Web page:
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Nash v. On Habeas Corpus

United States District Court, E.D. California

March 30, 2017

ANGELIQUE E. NASH, Petitioner,
v.
ON HABEAS CORPUS, Respondent.

          ORDER VACATING FINDINGS AND RECOMMENDATION (DOC. 4) ORDER DISMISSING PETITION WITH LEAVE TO AMEND (DOC. 1)

          JENNIFER L. THURSTON UNITED STATES MAGISTRATE JUDGE.

         Petitioner filed a habeas petition on February 17, 2017, challenging her 2013 conviction in Kern County Superior Court for first degree murder with special circumstances. Upon review of the petition, it appeared that Petitioner had not sought relief in the California Supreme Court. Therefore, the Court issued a Findings and Recommendation to summarily dismiss the petition for failure to exhaust state remedies. On March 28, 2017, Petitioner filed objections in which she states she has in fact sought relief in the California Supreme Court. Therefore, the Court will vacate the Findings and Recommendation. However, the petition that was filed with the Court contains no grounds for relief. Therefore, the petition will be DISMISSED with leave to amend.

         DISCUSSION

         A. Preliminary Review of Petition

         Rule 4 of the Rules Governing Section 2254 Cases allows a district court to dismiss a petition if it “plainly appears from the petition and any attached exhibits that the petitioner is not entitled to relief in the district court . . . .” Rule 4 of the Rules Governing Section 2254 Cases. The Advisory Committee Notes to Rule 8 indicate that the court may dismiss a petition for writ of habeas corpus, either on its own motion under Rule 4, pursuant to the respondent's motion to dismiss, or after an answer to the petition has been filed. Herbst v. Cook, 260 F.3d 1039 (9th Cir.2001).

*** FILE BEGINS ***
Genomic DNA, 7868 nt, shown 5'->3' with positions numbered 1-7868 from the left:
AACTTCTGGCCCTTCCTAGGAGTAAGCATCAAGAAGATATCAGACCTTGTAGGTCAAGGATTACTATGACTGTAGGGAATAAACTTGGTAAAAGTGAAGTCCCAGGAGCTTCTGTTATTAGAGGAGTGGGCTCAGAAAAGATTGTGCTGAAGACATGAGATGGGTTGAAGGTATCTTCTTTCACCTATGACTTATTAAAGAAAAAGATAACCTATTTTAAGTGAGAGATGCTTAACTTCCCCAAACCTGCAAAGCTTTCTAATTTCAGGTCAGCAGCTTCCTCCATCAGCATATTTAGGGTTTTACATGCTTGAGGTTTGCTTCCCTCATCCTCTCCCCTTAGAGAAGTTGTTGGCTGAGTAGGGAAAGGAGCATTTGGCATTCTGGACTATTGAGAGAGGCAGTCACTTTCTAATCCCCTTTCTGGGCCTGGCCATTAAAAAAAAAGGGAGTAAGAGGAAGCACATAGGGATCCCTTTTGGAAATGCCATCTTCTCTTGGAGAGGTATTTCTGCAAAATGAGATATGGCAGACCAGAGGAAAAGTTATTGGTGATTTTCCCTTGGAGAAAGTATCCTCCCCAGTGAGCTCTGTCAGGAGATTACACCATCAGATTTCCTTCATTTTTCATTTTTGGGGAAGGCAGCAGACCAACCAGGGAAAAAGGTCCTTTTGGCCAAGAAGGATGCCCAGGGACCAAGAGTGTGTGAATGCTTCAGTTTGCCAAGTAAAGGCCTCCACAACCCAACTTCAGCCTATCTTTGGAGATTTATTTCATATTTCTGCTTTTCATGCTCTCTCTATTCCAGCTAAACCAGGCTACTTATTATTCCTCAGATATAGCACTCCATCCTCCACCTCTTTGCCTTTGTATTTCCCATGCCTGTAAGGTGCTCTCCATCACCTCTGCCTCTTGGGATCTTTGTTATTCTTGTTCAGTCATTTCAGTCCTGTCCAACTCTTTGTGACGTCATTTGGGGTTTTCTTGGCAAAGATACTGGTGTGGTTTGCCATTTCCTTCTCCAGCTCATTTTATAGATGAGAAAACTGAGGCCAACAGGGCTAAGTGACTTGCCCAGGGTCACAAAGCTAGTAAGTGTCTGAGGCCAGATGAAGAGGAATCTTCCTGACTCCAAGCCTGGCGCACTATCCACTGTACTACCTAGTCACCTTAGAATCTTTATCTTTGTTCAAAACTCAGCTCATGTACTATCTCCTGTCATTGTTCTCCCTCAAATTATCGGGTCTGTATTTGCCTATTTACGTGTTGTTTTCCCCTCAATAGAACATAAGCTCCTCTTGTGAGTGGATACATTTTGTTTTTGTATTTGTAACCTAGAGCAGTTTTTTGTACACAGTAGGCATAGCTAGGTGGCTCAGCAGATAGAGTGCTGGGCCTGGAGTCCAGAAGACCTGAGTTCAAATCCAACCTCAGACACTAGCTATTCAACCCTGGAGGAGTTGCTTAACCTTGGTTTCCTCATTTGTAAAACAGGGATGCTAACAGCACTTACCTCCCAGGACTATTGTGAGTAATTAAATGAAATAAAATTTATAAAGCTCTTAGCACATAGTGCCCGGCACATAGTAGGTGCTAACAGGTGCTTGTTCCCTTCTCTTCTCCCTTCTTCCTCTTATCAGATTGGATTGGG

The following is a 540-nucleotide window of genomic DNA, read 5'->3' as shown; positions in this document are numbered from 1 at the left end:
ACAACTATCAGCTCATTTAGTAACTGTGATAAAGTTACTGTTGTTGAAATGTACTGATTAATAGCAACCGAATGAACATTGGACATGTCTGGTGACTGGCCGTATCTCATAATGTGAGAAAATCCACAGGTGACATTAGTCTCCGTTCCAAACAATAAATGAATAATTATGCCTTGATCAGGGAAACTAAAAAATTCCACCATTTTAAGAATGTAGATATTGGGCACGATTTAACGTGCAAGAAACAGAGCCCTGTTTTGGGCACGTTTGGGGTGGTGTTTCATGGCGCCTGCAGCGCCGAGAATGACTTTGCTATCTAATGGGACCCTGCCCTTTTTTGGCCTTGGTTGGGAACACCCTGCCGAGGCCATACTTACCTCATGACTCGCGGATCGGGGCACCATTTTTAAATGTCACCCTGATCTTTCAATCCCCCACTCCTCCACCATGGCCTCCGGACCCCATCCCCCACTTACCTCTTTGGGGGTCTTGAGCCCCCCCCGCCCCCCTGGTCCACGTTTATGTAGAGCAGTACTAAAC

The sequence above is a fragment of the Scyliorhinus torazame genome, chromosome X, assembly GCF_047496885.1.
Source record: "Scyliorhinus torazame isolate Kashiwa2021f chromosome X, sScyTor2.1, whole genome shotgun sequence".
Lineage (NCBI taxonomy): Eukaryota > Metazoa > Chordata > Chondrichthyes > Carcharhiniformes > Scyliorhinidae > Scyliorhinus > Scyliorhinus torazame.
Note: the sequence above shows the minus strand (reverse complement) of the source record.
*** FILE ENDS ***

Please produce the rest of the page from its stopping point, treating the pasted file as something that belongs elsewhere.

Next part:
B. Failure to State a Claim

         Petitioner must state her claim with sufficient specificity. See Hendricks v. Vasquez, 908 F.2d 490, 491-92 (9th Cir. 1990); Wacht v. Cardwell, 604 F.2d 1245, 1246-47 (9th Cir.1979). Rule 2(c) of the Rules Governing Section 2254 Cases (emphasis added) states:

         The petition must:

(1) specify all the grounds for relief available to the petitioner;
(2) state the facts supporting each ground;
(3) state the relief requested;
(4) be printed, typewritten, or legibly handwritten; and
(5) be signed under penalty of perjury by the petitioner or by a person authorized to sign it for the petitioner under 28 U.S.C. § 2242.

         The instant petition presents no claims for relief. In the space provided on the form petition for specifying her grounds, Petitioner indicates: “Please see attached.” However, no memorandum setting forth any grounds for relief is attached. The only document attached is a copy of the appellate opinion of the Fifth Appellate District Court of the California Court of Appeal (“Fifth DCA”). If Petitioner intended the opinion of the appellate court to function as her ...


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